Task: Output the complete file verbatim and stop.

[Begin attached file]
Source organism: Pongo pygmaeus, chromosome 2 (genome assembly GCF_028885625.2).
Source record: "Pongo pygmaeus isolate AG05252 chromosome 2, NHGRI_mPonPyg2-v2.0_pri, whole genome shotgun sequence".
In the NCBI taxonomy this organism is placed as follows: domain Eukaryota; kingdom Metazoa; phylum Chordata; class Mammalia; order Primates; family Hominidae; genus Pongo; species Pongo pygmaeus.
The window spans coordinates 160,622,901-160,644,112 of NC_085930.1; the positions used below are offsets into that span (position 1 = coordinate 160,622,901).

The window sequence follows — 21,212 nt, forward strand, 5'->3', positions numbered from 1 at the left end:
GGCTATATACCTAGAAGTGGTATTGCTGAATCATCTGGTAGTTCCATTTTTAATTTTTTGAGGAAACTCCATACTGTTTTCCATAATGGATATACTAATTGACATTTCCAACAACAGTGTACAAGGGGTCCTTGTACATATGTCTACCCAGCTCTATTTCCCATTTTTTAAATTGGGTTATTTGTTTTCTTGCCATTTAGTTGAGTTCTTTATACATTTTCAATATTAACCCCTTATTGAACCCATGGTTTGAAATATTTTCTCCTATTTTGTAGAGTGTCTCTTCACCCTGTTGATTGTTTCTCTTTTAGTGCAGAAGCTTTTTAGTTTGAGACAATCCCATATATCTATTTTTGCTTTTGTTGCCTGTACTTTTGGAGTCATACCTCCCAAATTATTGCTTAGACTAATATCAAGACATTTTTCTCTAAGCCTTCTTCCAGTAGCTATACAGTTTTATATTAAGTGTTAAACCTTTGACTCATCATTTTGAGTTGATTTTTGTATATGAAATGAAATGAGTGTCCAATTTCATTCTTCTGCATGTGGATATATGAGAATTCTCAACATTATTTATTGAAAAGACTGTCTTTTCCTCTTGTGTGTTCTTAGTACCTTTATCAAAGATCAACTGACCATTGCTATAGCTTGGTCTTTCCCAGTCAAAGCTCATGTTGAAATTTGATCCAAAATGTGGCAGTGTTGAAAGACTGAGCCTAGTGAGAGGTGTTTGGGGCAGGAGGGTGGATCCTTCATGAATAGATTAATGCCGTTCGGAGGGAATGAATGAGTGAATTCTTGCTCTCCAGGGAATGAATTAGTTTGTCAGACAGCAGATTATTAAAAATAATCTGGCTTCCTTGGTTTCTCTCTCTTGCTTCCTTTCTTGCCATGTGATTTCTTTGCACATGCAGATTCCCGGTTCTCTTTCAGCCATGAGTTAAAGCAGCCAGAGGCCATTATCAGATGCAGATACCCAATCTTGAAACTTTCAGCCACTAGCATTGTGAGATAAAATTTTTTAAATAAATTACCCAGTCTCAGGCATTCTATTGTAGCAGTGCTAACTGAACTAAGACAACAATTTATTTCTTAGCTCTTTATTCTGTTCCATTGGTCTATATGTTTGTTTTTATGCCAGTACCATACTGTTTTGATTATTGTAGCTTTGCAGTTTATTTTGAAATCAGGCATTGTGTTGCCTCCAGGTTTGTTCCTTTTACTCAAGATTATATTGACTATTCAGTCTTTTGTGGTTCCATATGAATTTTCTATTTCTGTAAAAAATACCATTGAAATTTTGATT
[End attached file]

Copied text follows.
Source organism: Pongo pygmaeus, chromosome 2 (genome assembly GCF_028885625.2).
Source record: "Pongo pygmaeus isolate AG05252 chromosome 2, NHGRI_mPonPyg2-v2.0_pri, whole genome shotgun sequence".
In the NCBI taxonomy this organism is placed as follows: domain Eukaryota; kingdom Metazoa; phylum Chordata; class Mammalia; order Primates; family Hominidae; genus Pongo; species Pongo pygmaeus.
The window spans coordinates 160,622,901-160,644,112 of NC_085930.1; the positions used below are offsets into that span (position 1 = coordinate 160,622,901).

The window sequence follows — 21,212 nt, forward strand, 5'->3', positions numbered from 1 at the left end:
GGCTATATACCTAGAAGTGGTATTGCTGAATCATCTGGTAGTTCCATTTTTAATTTTTTGAGGAAACTCCATACTGTTTTCCATAATGGATATACTAATTGACATTTCCAACAACAGTGTACAAGGGGTCCTTGTACATATGTCTACCCAGCTCTATTTCCCATTTTTTAAATTGGGTTATTTGTTTTCTTGCCATTTAGTTGAGTTCTTTATACATTTTCAATATTAACCCCTTATTGAACCCATGGTTTGAAATATTTTCTCCTATTTTGTAGAGTGTCTCTTCACCCTGTTGATTGTTTCTCTTTTAGTGCAGAAGCTTTTTAGTTTGAGACAATCCCATATATCTATTTTTGCTTTTGTTGCCTGTACTTTTGGAGTCATACCTCCCAAATTATTGCTTAGACTAATATCAAGACATTTTTCTCTAAGCCTTCTTCCAGTAGCTATACAGTTTTATATTAAGTGTTAAACCTTTGACTCATCATTTTGAGTTGATTTTTGTATATGAAATGAAATGAGTGTCCAATTTCATTCTTCTGCATGTGGATATATGAGAATTCTCAACATTATTTATTGAAAAGACTGTCTTTTCCTCTTGTGTGTTCTTAGTACCTTTATCAAAGATCAACTGACCATTGCTATAGCTTGGTCTTTCCCAGTCAAAGCTCATGTTGAAATTTGATCCAAAATGTGGCAGTGTTGAAAGACTGAGCCTAGTGAGAGGTGTTTGGGGCAGGAGGGTGGATCCTTCATGAATAGATTAATGCCGTTCGGAGGGAATGAATGAGTGAATTCTTGCTCTCCAGGGAATGAATTAGTTTGTCAGACAGCAGATTATTAAAAATAATCTGGCTTCCTTGGTTTCTCTCTCTTGCTTCCTTTCTTGCCATGTGATTTCTTTGCACATGCAGATTCCCGGTTCTCTTTCAGCCATGAGTTAAAGCAGCCAGAGGCCATTATCAGATGCAGATACCCAATCTTGAAACTTTCAGCCACTAGCATTGTGAGATAAAATTTTTTAAATAAATTACCCAGTCTCAGGCATTCTATTGTAGCAGTGCTAACTGAACTAAGACAACAATTTATTTCTTAGCTCTTTATTCTGTTCCATTGGTCTATATGTTTGTTTTTATGCCAGTACCATACTGTTTTGATTATTGTAGCTTTGCAGTTTATTTTGAAATCAGGCATTGTGTTGCCTCCAGGTTTGTTCCTTTTACTCAAGATTATATTGACTATTCAGTCTTTTGTGGTTCCATATGAATTTTCTATTTCTGTAAAAAATACCATTGAAATTTTGATT